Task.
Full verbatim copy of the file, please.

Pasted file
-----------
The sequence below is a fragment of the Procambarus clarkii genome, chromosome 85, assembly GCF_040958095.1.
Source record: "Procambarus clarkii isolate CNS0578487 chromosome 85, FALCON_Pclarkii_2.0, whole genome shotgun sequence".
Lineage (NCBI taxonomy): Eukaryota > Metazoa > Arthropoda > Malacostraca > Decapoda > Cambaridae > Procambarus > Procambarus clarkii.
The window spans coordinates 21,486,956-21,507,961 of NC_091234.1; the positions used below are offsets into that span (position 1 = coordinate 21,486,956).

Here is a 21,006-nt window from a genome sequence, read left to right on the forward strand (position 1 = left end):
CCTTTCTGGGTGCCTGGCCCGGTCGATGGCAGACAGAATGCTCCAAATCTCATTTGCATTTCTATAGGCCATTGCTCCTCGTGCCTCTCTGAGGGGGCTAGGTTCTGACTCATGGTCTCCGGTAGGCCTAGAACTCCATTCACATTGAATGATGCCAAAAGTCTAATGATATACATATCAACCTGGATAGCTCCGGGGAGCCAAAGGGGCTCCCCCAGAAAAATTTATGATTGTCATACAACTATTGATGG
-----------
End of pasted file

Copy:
The sequence below is a fragment of the Procambarus clarkii genome, chromosome 85, assembly GCF_040958095.1.
Source record: "Procambarus clarkii isolate CNS0578487 chromosome 85, FALCON_Pclarkii_2.0, whole genome shotgun sequence".
Lineage (NCBI taxonomy): Eukaryota > Metazoa > Arthropoda > Malacostraca > Decapoda > Cambaridae > Procambarus > Procambarus clarkii.
The window spans coordinates 21,486,956-21,507,961 of NC_091234.1; the positions used below are offsets into that span (position 1 = coordinate 21,486,956).

Here is a 21,006-nt window from a genome sequence, read left to right on the forward strand (position 1 = left end):
CCTTTCTGGGTGCCTGGCCCGGTCGATGGCAGACAGAATGCTCCAAATCTCATTTGCATTTCTATAGGCCATTGCTCCTCGTGCCTCTCTGAGGGGGCTAGGTTCTGACTCATGGTCTCCGGTAGGCCTAGAACTCCATTCACATTGAATGATGCCAAAAGTCTAATGATATACATATCAACCTGGATAGCTCCGGGGAGCCAAAGGGGCTCCCCCAGAAAAATTTATGATTGTCATACAACTATTGATGG